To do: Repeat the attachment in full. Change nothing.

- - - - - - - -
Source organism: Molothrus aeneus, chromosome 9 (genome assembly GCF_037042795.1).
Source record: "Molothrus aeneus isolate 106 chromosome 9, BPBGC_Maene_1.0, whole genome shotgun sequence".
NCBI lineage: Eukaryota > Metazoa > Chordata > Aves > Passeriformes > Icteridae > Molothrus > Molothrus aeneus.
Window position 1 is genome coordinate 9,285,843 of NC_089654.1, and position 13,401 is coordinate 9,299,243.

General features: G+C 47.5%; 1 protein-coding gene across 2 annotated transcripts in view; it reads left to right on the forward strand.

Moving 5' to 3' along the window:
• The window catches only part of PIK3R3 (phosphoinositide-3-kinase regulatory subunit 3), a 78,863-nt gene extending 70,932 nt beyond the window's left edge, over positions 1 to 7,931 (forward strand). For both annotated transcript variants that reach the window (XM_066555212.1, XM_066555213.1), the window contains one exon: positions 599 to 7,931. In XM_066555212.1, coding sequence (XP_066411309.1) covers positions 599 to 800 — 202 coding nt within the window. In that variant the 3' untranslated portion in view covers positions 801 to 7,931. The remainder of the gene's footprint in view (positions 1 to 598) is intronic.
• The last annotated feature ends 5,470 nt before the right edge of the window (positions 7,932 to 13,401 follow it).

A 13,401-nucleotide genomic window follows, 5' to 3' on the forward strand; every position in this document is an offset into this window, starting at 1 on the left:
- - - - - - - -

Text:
Source organism: Molothrus aeneus, chromosome 9 (genome assembly GCF_037042795.1).
Source record: "Molothrus aeneus isolate 106 chromosome 9, BPBGC_Maene_1.0, whole genome shotgun sequence".
NCBI lineage: Eukaryota > Metazoa > Chordata > Aves > Passeriformes > Icteridae > Molothrus > Molothrus aeneus.
Window position 1 is genome coordinate 9,285,843 of NC_089654.1, and position 13,401 is coordinate 9,299,243.

General features: G+C 47.5%; 1 protein-coding gene across 2 annotated transcripts in view; it reads left to right on the forward strand.

Moving 5' to 3' along the window:
• The window catches only part of PIK3R3 (phosphoinositide-3-kinase regulatory subunit 3), a 78,863-nt gene extending 70,932 nt beyond the window's left edge, over positions 1 to 7,931 (forward strand). For both annotated transcript variants that reach the window (XM_066555212.1, XM_066555213.1), the window contains one exon: positions 599 to 7,931. In XM_066555212.1, coding sequence (XP_066411309.1) covers positions 599 to 800 — 202 coding nt within the window. In that variant the 3' untranslated portion in view covers positions 801 to 7,931. The remainder of the gene's footprint in view (positions 1 to 598) is intronic.
• The last annotated feature ends 5,470 nt before the right edge of the window (positions 7,932 to 13,401 follow it).

A 13,401-nucleotide genomic window follows, 5' to 3' on the forward strand; every position in this document is an offset into this window, starting at 1 on the left: